Wednesday, December 19, 2007

Another Religious Holiday

The Christmas season in New Delhi is always interesting. Because the Christian community is a minority, less than one percent in a city of 12 million, it seems as though the senses of the meaning for the season is heightened for believers. In the states, though there are more overt signs of Christ’s birth, the meaning somehow seems to get lost with other activities. Shopping for gifts, preparing for the Christmas meal with family has a tendency to cast a shadow over the purpose of the day. However, when you are a religious minority, Jesus and the celebration of His incarnation takes on an acute meaning.

A couple of weeks ago my wife and I attended a Christmas play at a local Catholic school. Not all students who attend these private schools are Christian. Some of those performing the dance or in the choir are Hindu’s. The Minister of Education, who is a Sikh, attended as a special guest. I wonder what he thought of the play? Did he even understand the message? Probably not. To those who are not familiar with the story of Christmas it’s just a day in which Christians celebrate the birth of our Great Guru and nothing else.

The following Sunday we went to church along with two Muslims. One is an Indian from Toronto, the other a student from the Ivory Coast. The Indian is more of a cultural Muslim who has relatives who are Christians. She actually likes Christmas -- the music, food and even being in church. The African said it was the first time he had ever been in a church. As a student in a foreign country and away from his culture that would frown on such activities, his introduction to the message of Christmas was new and no doubt confusing.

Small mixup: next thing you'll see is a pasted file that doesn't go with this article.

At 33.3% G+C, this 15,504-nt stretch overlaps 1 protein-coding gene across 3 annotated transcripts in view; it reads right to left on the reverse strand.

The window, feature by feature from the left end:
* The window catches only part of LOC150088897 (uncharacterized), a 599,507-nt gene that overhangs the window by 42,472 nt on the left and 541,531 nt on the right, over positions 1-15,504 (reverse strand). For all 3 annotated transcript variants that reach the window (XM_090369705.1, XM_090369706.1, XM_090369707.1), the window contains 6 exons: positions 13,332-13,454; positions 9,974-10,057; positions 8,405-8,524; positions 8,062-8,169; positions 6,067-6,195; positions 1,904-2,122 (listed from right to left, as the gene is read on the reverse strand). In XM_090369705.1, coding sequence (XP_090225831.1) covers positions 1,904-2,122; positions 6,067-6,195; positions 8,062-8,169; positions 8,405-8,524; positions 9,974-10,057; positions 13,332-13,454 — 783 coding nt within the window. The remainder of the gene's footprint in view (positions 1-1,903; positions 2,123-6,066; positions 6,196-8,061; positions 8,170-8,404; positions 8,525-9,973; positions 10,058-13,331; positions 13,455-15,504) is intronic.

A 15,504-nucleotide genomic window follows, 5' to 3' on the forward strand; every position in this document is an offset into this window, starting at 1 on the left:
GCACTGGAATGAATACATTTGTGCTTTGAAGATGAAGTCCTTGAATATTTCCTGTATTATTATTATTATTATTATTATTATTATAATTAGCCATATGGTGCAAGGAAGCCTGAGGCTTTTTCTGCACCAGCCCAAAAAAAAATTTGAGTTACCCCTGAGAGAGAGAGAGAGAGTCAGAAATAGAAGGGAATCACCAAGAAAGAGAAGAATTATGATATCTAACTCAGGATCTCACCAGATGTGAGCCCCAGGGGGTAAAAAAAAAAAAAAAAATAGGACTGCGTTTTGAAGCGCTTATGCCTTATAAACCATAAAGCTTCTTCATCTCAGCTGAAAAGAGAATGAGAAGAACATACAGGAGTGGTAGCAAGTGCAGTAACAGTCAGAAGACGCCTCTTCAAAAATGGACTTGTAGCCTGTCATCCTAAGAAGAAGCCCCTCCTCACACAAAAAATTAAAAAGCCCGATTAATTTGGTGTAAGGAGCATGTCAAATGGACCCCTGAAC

As I sat there listening to the sermon I couldn’t help but think how the message of God becoming man, born over 2,000 years ago, must sound incredibly farfetched to non-believers. How difficult it must be for them to comprehend the significance of Jesus’ birth. An incredible story told in a land where the story is just incredible.

For those who are followers of Christ, Christmas marks the beginning of the salvation story. Christ did not become man just to be a good teacher or set an example of how to live, but He came for a purpose…to die for the atonement of man’s sin. When Christians see the scenes of Christ born in Bethlehem, they also see Him crucified on a cross outside of Jerusalem.

On Christmas Day most of the world will have a holiday. A day, that once was exclusively a holiday for Christians, is now a global holiday celebrated with gifts and parties by Hindu’s, Buddhist’s and Atheist’s. While the majority in this great country will recognize December 25th at as merely a Christian religious holiday, for millions in the minority Christmas Day will mean much more.